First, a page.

Donald Trump recently announced that he loves Mexicans. In context, he was doubling down on his previous controversial comments about illegal immigrants. I respect the distinction and I recognize the hope he places in the power of the word “love.”
When marriage was redefined by the Supreme Court, President Obama pronounced that we all finally realized that “love is love.” National opinion remains divided over whether love won or lost, but everyone is apparently still for love.
Preachers and celebrities alike claim to love “love.” All politicians claim to “love” America, including those who blame her for nearly every global ill and want her fundamentally transformed. Viagra advertisers also get much mileage from this flexible L-word that can pass as both a verb and a noun.
As overworked as the word “love” is, one aspect gets little respect– an aspect about love that is tied to God Himsaelf. Long ago, a Hebrew Psalmist wrote: “Let those who love the LORD hate evil.” (Psalm 97:10). Centuries later, Jesus revealed a good reason for hating evil, saying, “Because of the increase in wickedness, the love of many will grow cold.” (Matthew 24:12). Wickedness is a threat to love.
The opposite of love is not hate, but evil. In fact, hate directed against authentic evil is a huge component of godly love.
Does it make you uncomfortable to hear words like love and hate used like this in the same sentence? If so, avoid the prophet Amos. He wrote: “Hate evil, love good; maintain justice in the courts. (Amos 5:15). The apostle Paul agreed: “Abhor what is evil; cling to what is good.” (Romans 12:9). We are told in the book of Proverbs (6:16-19) that God Himself, the Author of love, hates six things; then seven are listed just for good measure:
- Haughty eyes,
- A lying tongue,
- Hands that shed innocent blood,
- A heart that devises wicked plans,
- Feet that run rapidly to evil,
- A false witness who utters lies,
- One who spreads strife among brothers.
Over two millennia later, it’s time for love to get tough again.
But where do we begin? Racism? Corruption? Crime? Terrorism? Media dishonesty? Abortion? Political chicanery? Sex trafficking? Homosexuality? The national debt? Adultery? Gossip? Child abuse? Drug abuse? Grammar glitches?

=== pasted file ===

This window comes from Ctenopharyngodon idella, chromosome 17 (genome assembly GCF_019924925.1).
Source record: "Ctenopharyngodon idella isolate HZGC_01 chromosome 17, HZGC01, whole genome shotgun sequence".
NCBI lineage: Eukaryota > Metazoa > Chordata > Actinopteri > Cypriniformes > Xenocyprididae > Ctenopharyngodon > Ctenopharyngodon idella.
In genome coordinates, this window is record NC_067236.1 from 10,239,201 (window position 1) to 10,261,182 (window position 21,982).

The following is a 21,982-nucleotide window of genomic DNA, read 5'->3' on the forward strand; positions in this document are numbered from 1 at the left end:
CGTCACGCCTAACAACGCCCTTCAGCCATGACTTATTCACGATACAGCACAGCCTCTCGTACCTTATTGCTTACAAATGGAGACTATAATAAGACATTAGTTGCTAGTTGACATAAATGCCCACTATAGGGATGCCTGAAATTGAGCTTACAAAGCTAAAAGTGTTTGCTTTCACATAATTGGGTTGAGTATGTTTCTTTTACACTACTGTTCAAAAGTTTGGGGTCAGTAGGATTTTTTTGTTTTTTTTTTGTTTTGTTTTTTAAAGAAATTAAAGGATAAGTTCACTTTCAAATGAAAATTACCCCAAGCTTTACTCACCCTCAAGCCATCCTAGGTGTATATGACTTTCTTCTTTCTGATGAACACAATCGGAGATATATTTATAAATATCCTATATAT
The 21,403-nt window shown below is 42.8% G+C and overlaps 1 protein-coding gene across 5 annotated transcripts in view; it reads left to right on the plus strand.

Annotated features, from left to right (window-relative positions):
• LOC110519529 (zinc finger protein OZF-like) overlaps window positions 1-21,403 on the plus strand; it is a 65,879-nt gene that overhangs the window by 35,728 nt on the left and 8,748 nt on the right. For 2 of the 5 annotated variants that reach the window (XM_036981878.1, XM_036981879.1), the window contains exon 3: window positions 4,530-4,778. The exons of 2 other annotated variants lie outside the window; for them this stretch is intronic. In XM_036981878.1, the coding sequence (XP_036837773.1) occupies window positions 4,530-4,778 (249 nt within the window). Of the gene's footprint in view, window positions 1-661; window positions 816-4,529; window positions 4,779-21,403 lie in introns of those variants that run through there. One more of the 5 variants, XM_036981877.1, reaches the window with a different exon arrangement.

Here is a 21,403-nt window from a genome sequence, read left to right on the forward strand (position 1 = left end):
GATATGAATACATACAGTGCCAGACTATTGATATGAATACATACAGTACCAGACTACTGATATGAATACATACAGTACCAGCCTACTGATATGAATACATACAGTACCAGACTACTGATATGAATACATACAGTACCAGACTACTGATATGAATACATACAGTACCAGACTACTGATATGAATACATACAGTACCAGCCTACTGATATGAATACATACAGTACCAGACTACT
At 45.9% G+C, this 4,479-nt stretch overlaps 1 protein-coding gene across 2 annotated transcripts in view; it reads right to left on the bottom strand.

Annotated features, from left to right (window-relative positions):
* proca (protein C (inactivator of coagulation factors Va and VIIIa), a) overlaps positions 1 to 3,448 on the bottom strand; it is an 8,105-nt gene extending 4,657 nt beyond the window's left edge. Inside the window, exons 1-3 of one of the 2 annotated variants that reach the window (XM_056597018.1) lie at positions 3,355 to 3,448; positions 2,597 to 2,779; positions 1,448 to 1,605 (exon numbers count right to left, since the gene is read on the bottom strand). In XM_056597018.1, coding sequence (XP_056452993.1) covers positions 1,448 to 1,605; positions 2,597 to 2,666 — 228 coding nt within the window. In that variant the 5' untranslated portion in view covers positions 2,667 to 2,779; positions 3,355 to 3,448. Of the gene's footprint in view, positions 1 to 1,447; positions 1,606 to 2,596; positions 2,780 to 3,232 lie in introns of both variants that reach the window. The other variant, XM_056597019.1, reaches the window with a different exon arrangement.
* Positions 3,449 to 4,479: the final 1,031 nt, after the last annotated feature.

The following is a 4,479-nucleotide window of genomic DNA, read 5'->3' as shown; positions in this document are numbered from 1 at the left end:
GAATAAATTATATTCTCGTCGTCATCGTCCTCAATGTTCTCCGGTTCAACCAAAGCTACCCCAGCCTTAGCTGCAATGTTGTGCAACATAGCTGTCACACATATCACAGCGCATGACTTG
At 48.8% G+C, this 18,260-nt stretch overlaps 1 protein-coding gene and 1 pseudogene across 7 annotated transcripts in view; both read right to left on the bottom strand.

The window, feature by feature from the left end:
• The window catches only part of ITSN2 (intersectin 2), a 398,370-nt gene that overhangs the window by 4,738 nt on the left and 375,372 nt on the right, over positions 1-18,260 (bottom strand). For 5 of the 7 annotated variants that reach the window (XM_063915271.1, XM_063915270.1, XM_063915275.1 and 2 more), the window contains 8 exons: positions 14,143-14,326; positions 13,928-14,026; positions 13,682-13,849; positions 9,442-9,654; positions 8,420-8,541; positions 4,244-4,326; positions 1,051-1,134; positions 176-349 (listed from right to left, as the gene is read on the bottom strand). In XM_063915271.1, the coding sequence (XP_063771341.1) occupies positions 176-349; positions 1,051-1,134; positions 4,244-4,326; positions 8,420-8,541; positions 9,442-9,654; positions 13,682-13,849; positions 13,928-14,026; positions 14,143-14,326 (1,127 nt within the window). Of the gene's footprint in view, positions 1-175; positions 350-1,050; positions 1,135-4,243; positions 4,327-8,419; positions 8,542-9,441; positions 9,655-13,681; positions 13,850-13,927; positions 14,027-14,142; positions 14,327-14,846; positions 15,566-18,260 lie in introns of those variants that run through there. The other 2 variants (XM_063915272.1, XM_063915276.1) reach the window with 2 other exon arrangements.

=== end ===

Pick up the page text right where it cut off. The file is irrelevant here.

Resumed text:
All those evils deserve fierce opposition (please let me know of any grammar gaffes), but they are not where a Christian begins. We begin by hating the evil in ourselves. It’s called repentance and it is the soil from which real love grows. Jesus’ preaching message is summed up as, “Repent, for the kingdom of heaven is near.” (Matthew 4:17). When He sent out His disciples, “They went out and preached that people should repent.” (Mark 6:12). Jesus said, “It is not the healthy who need a doctor, but the sick. I have not come to call the righteous, but sinners to repentance.” (Luke 5:31-32). He laid it on the line: “But unless you repent, you too will all perish.” (Luke 13:5). When sin breaks your heart, Jesus is able to get inside.
Real evil can be hard to recognize in ourselves, especially when covered by appealing words like “love.” It uses attractive bait and collects countless victims before they recognize it. That’s because instead of hating evil on the front end, most people just hate it’s bitter results. Jesus challenges us to hate our own evil before it bears rotten fruit in our lives. Even after it does, the offer to repent still stands!
Hating sin and loving sinners is exactly what God does with us. Once we repent and die with Jesus in our water grave (baptism), He raises us up fully forgiven and renewed under the grace of God. Then, we can gracefully stand up to many of the evils of our time. Just remember, we have no call to hate or harm people. The battle is against evil, not its victims. Our weapons of choice are the sword of the Spirit, the shield of faith, the belt of truth, the helmet of salvation and the breastplate of righteousness. Loving God and hating evil is like loving life and hating cancer.
Hating evil is a powerful way to love God as well as real people who need less evil in their lives. Okay, that’s everyone, including me.